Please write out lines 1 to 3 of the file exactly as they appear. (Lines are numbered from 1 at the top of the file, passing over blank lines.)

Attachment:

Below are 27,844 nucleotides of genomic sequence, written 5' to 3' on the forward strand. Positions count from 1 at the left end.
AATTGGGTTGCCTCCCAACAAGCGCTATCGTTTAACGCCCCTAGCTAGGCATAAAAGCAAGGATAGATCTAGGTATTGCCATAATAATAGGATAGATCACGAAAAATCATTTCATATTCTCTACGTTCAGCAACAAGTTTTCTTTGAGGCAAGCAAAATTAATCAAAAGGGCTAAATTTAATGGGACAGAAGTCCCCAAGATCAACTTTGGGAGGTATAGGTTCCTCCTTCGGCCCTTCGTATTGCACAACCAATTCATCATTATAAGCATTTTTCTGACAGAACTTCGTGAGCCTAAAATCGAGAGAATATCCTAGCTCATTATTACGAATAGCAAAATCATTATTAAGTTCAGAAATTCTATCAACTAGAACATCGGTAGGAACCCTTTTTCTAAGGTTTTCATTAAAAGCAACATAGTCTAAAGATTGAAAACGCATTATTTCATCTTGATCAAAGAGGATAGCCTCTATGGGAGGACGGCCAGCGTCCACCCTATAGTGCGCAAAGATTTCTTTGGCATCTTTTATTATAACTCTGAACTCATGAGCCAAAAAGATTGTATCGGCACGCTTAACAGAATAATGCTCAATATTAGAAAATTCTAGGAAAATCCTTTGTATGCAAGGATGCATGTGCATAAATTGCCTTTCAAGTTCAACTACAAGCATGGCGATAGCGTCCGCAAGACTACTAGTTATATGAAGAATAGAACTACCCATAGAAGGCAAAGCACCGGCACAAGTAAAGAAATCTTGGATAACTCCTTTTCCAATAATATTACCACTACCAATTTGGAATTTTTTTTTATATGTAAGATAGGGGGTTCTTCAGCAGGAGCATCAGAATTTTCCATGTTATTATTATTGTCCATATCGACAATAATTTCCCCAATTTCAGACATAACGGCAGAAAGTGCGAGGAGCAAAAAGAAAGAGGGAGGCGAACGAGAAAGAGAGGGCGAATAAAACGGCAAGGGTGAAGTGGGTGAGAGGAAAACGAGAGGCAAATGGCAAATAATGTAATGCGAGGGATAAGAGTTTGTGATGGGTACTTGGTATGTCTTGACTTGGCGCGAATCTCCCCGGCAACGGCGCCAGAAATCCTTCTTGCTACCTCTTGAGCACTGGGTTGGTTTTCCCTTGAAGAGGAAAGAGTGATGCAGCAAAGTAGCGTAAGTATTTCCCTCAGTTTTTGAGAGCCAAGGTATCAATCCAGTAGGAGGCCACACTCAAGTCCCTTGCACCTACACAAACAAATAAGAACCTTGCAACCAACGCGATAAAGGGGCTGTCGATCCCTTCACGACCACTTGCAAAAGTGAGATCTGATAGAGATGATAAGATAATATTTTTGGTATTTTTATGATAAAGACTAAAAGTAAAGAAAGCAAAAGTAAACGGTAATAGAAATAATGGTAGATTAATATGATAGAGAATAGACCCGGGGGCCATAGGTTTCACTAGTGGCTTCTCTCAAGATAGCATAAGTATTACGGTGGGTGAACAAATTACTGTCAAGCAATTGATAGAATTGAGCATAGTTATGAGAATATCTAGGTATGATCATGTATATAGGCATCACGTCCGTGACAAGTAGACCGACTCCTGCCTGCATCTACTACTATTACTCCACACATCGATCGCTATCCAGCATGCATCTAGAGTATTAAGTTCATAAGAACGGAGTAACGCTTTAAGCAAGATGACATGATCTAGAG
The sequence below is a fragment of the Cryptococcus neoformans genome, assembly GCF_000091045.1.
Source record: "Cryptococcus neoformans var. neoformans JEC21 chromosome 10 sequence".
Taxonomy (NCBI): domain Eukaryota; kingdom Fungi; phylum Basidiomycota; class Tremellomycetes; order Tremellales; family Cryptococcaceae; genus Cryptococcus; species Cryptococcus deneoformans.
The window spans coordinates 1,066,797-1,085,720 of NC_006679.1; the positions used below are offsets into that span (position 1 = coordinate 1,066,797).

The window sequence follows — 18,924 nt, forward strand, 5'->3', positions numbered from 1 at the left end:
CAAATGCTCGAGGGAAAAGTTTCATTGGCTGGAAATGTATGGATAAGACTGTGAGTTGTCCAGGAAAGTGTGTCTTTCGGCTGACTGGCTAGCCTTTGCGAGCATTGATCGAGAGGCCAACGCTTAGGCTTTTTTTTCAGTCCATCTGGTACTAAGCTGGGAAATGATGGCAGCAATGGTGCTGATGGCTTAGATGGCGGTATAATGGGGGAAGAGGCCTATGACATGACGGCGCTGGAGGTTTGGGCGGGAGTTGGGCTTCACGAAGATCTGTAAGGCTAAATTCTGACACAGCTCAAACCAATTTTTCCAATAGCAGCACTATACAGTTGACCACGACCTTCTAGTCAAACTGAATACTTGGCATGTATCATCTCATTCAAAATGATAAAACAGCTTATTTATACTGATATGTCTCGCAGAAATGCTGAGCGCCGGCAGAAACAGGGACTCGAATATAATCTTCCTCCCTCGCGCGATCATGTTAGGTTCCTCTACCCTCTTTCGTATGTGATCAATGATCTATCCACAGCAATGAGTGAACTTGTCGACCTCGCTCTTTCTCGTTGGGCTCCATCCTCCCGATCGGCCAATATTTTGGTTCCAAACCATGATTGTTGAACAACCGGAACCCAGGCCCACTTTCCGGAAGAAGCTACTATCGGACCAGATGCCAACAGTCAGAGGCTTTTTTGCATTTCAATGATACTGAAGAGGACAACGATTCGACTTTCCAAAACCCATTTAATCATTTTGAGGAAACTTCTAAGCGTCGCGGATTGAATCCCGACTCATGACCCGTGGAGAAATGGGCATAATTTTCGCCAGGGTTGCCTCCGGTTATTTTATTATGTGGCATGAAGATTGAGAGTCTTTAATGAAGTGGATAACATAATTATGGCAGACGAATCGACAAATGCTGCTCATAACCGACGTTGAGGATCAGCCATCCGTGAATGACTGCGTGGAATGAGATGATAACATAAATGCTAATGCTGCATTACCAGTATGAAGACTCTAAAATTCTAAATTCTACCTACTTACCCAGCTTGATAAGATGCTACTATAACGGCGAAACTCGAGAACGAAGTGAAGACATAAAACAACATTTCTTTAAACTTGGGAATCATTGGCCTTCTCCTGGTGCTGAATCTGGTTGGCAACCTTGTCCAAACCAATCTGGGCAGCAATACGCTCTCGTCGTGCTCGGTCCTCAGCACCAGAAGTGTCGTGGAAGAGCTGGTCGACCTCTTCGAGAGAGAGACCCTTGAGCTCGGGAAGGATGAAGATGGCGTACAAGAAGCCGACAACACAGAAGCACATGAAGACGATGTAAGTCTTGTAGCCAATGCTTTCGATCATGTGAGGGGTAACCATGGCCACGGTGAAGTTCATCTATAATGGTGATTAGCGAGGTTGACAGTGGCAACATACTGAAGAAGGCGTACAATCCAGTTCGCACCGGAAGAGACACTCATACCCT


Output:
Below are 27,844 nucleotides of genomic sequence, written 5' to 3' on the forward strand. Positions count from 1 at the left end.
AATTGGGTTGCCTCCCAACAAGCGCTATCGTTTAACGCCCCTAGCTAGGCATAAAAGCAAGGATAGATCTAGGTATTGCCATAATAATAGGATAGATCACGAAAAATCATTTCATATTCTCTACGTTCAGCAACAAGTTTTCTTTGAGGCAAGCAAAATTAATCAAAAGGGCTAAATTTAATGGGACAGAAGTCCCCAAGATCAACTTTGGGAGGTATAGGTTCCTCCTTCGGCCCTTCGTATTGCACAACCAATTCATCATTATAAGCATTTTTCTGACAGAACTTCGTGAGCCTAAAATCGAGAGAATATCCTAGCTCATTATTACGAATAGCAAAATCATTATTAAGTTCAGAAATTCTATCAACTAGAACATCGGTAGGAACCCTTTTTCTAAGGTTTTCATTAAAAGCAACATAGTCTAAAGATTGAAAACGCATTATTTCATCTTGATCAAAGAGGATAGCCTCTATGGGAGGACGGCCAGCGTCCACCCTATAGTGCGCAAAGATTTCTTTGGCATCTTTTATTATAACTCTGAACTCATGAGCCAAAAAGATTGTATCGGCACGCTTAACAGAATAATGCTCAATATTAGAAAATTCTAGGAAAATCCTTTGTATGCAAGGATGCATGTGCATAAATTGCCTTTCAAGTTCAACTACAAGCATGGCGATAGCGTCCGCAAGACTACTAGTTATATGAAGAATAGAACTACCCATAGAAGGCAAAGCACCGGCACAAGTAAAGAAATCTTGGATAACTCCTTTTCCAATAATATTACCACTACCAATTTGGAATTTTTTTTTATATGTAAGATAGGGGGTTCTTCAGCAGGAGCATCAGAATTTTCCATGTTATTATTATTGTCCATATCGACAATAATTTCCCCAATTTCAGACATAACGGCAGAAAGTGCGAGGAGCAAAAAGAAAGAGGGAGGCGAACGAGAAAGAGAGGGCGAATAAAACGGCAAGGGTGAAGTGGGTGAGAGGAAAACGAGAGGCAAATGGCAAATAATGTAATGCGAGGGATAAGAGTTTGTGATGGGTACTTGGTATGTCTTGACTTGGCGCGAATCTCCCCGGCAACGGCGCCAGAAATCCTTCTTGCTACCTCTTGAGCACTGGGTTGGTTTTCCCTTGAAGAGGAAAGAGTGATGCAGCAAAGTAGCGTAAGTATTTCCCTCAGTTTTTGAGAGCCAAGGTATCAATCCAGTAGGAGGCCACACTCAAGTCCCTTGCACCTACACAAACAAATAAGAACCTTGCAACCAACGCGATAAAGGGGCTGTCGATCCCTTCACGACCACTTGCAAAAGTGAGATCTGATAGAGATGATAAGATAATATTTTTGGTATTTTTATGATAAAGACTAAAAGTAAAGAAAGCAAAAGTAAACGGTAATAGAAATAATGGTAGATTAATATGATAGAGAATAGACCCGGGGGCCATAGGTTTCACTAGTGGCTTCTCTCAAGATAGCATAAGTATTACGGTGGGTGAACAAATTACTGTCAAGCAATTGATAGAATTGAGCATAGTTATGAGAATATCTAGGTATGATCATGTATATAGGCATCACGTCCGTGACAAGTAGACCGACTCCTGCCTGCATCTACTACTATTACTCCACACATCGATCGCTATCCAGCATGCATCTAGAGTATTAAGTTCATAAGAACGGAGTAACGCTTTAAGCAAGATGACATGATCTAGAG
The sequence below is a fragment of the Cryptococcus neoformans genome, assembly GCF_000091045.1.